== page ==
December 31, 2015 at 10:47AM

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low-budget audio for one-man band

I'm trying to solve my audio problems for under $400. This is mostly for unplanned shoots and experiments.

I'm cheap -- I shoot short films on my Sony Nex 5n with vintage Nikkor lenses -- by no means a great camera, but it's small and good enough. For bigger projects I look to outside cinematography help.

When I use my Nex 5n setup, I'm usually a one-man-band. I've been recording audio to my i-phone with attachable tascam condenser mics. It's time for an upgrade. I want to primarily record dialogue indoors, but would like the option to shoot interviews outdoors for documentary work.

Because my 5n is small and portable, and because audiophiles rave about the small and portable Sony PCM m10 (around $200), I've been thinking about using that. The lack of phantom power and xlr inputs kind of freaks me out. Are the stereo mics on the Sony PCM m10 any good? Would I end up buying an external battery powered mic? If I do that -- are the 1/8th audio inputs noisy? If I get an external mic, might as well get a recorder with phantom power and xlr inputs, right?

My other option is the Tascam 60dmkii which is $160 these days. It supposedly has better pre-amps and is cheaper than the tascam 40d. I found a used Oktava mk012 for $150. I think they'd make a nice audio set-up, but the tascam is bigger than my camera, and maybe harder to operate by myself. So at this point I might as well just get a sound person.

Any advice would be appreciated.

5 Comments

The Sony PCM-M10 is good for ambient recording with it's built-in omni-directional mics that essentially pick-up everything in the room.

The noise-floor is good when fed a LINE level signal, but the built-in mic preamps are pretty noisy when used with a MIC level signal. I own a PCM-M10 recorder that I ONLY use with a Sound Devices MixPre-D mixer and this combination works great, but I am feeding a LINE level signal from the SD mixer into the Sony recorder. ( It's a very compact recorder so it fits right into the front pocket of my SD mixer bag )

If you want a recorder for general purpose recording I would recommend the Tascam DR-05 which costs less than $100, works perfectly with LAV mics, records good stereo ambient sound, and can be used in a pinch for dialog recording if you aim one of it's mic's directly at the person speaking, with the recorder just outside of your shooting frame.

The Tascam DR-60D Mk2 recorder is a great low cost device when you want to use a XLR mic with your camera, or even just as a recorder all by itself. For a low cost mic to use with the DR-60D Mk2 I recently read about an inexpensive mic you can buy on eBay that is supposed to be good for indoor dialog. It's the Takstar CM63 mic, that you can buy for $60 US. I plan on buying one in the New Year to test against my $600 AT4053b mic, just to see what a $60 mic can do : http://goo.gl/cXxHGP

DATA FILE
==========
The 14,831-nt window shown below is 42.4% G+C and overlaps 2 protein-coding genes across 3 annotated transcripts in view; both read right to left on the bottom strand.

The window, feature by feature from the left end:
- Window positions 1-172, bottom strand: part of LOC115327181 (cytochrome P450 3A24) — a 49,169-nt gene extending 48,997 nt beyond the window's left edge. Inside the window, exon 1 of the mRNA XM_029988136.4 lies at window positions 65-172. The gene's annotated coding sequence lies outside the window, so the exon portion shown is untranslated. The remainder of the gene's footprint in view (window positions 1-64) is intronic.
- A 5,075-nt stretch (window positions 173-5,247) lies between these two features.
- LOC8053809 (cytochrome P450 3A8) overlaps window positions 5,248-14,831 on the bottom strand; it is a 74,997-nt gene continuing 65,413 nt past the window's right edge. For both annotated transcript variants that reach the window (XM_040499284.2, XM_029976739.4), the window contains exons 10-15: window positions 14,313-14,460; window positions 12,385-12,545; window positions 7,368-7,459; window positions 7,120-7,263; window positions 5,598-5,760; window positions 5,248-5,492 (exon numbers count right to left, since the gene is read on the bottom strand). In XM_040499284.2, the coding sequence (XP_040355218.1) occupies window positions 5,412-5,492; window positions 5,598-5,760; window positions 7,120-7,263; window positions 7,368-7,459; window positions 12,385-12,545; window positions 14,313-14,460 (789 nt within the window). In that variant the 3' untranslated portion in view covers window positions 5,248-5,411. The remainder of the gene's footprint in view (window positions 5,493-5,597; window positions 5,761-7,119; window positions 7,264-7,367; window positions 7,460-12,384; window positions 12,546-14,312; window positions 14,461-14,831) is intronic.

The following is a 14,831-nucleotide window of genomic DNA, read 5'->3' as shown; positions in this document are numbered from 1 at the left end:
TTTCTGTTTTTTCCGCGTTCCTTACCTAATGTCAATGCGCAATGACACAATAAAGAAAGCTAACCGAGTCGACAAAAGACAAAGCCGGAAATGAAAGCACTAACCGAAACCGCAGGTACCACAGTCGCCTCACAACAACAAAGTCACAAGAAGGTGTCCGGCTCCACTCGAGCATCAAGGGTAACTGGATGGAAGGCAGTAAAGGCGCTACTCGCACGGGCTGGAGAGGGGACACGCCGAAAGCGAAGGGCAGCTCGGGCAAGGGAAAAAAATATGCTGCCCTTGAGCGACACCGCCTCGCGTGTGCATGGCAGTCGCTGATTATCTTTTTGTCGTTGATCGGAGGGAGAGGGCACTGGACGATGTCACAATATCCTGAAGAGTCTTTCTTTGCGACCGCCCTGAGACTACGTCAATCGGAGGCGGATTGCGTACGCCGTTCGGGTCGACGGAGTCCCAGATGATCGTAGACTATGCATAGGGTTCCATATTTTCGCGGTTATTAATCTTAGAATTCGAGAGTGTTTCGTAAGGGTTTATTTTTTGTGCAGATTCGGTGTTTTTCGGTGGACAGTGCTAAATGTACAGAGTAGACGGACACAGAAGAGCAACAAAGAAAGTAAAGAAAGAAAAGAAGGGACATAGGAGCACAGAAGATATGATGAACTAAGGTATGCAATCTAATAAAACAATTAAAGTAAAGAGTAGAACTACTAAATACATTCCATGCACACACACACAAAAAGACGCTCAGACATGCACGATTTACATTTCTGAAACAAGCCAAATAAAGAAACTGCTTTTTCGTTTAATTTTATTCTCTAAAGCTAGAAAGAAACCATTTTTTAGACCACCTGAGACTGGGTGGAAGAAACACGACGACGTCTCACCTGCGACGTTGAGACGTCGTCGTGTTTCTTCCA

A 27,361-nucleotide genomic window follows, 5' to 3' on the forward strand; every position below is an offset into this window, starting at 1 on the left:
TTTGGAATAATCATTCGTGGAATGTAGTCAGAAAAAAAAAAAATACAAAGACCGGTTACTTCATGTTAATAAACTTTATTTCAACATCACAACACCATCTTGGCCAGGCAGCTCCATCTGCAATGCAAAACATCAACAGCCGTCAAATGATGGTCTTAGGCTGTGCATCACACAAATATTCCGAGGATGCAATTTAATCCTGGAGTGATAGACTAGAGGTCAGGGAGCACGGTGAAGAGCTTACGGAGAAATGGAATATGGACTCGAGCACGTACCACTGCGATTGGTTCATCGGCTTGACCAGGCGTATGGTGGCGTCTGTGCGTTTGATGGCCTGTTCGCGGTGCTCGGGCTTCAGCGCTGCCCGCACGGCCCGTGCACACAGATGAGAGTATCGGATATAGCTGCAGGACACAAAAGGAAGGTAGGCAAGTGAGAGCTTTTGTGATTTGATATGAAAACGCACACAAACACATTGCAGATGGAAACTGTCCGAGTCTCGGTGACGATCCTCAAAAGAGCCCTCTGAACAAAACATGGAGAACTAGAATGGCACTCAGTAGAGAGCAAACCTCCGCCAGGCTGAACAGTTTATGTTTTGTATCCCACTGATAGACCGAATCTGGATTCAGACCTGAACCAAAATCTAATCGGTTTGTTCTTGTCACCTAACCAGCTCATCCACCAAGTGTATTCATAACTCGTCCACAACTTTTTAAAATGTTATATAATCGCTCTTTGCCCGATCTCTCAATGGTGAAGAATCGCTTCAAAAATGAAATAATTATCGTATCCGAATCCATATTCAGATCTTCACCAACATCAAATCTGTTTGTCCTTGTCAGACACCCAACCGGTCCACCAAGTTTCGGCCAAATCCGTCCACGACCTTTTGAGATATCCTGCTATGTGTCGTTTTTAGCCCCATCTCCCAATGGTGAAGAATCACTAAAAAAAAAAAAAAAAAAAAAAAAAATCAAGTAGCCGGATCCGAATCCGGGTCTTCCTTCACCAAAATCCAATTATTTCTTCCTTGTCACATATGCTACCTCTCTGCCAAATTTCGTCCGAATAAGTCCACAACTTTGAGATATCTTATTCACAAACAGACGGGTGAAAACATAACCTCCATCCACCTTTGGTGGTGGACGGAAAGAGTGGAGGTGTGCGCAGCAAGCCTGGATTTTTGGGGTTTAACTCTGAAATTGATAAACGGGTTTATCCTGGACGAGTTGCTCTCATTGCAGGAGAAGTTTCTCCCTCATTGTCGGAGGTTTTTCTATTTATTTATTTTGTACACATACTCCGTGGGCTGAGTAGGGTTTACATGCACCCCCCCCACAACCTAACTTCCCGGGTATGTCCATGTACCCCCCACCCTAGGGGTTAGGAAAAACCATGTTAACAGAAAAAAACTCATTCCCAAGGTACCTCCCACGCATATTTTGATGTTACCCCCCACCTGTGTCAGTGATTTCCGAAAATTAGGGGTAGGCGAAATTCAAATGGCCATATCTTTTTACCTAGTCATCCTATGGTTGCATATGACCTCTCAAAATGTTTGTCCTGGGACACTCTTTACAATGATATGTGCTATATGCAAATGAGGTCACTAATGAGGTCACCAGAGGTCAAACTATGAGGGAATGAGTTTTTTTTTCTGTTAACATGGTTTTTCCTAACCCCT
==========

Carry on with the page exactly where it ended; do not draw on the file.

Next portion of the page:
The Oktava mic is generally a good mic but it's very sensitive to handling noise, so make sure you get a good shock-mount for it. There are several places that sell modded Oktava mics that cost $100-200 more than the regular mic but are supposed to improve the sound and the handling-noise to some degree.

It's out of your budget, but my favorite low-cost shotgun mic is the Sennheiser MKE600 mic that works well both indoors and outdoors. ( as long as you have a blimp for wind-protection outside )

December 31, 2015 at 2:30PM, Edited December 31, 2:31PM

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Guy McLoughlin
Video Producer
31586

Thanks for the detailed response, Guy. I didn't mention it before, but I think I'm going to go with the Zoom H5 with its shotgun mic attachment. I found a good deal, and it seems like a versatile device. (it sounds good too)

That Takstar mic looks interesting, especially for $60. I'll have to check that out once I expand my sound arsenal. I'll look for your comparison once you test it!

January 1, 2016 at 9:31PM

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Alex Phillips
Writer/Director
325

Zoom H5 is a great recorder, and I've heard some good recordings made with the shotgun mic attachment, so that sounds like a good place to start.

I just ordered the Takstar mic to see what it can do. I'll post some test results against my AT4053b and AT3031 mics once I've had a chance to play with it. It might be a good affordable "starter" mic for indoor recording.

January 2, 2016 at 6:18AM, Edited January 2, 6:19AM

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Guy McLoughlin
Video Producer
31586

For person-centuries of good experience, spend some time over at gearslutz - https://www.gearslutz.com/board/ . There some very seasoned opinions on all aspects of recorded music. Search with a few of the keywords, and spend some time reading through the posts. The guys who answer tend to be purists, but you will get a feel what can be done, and what kit works in what situations for what sort of people.

January 2, 2016 at 10:40AM

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February 1, 2016 at 2:51AM, Edited February 1, 3:08AM

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matthew
Youth Pastor
154

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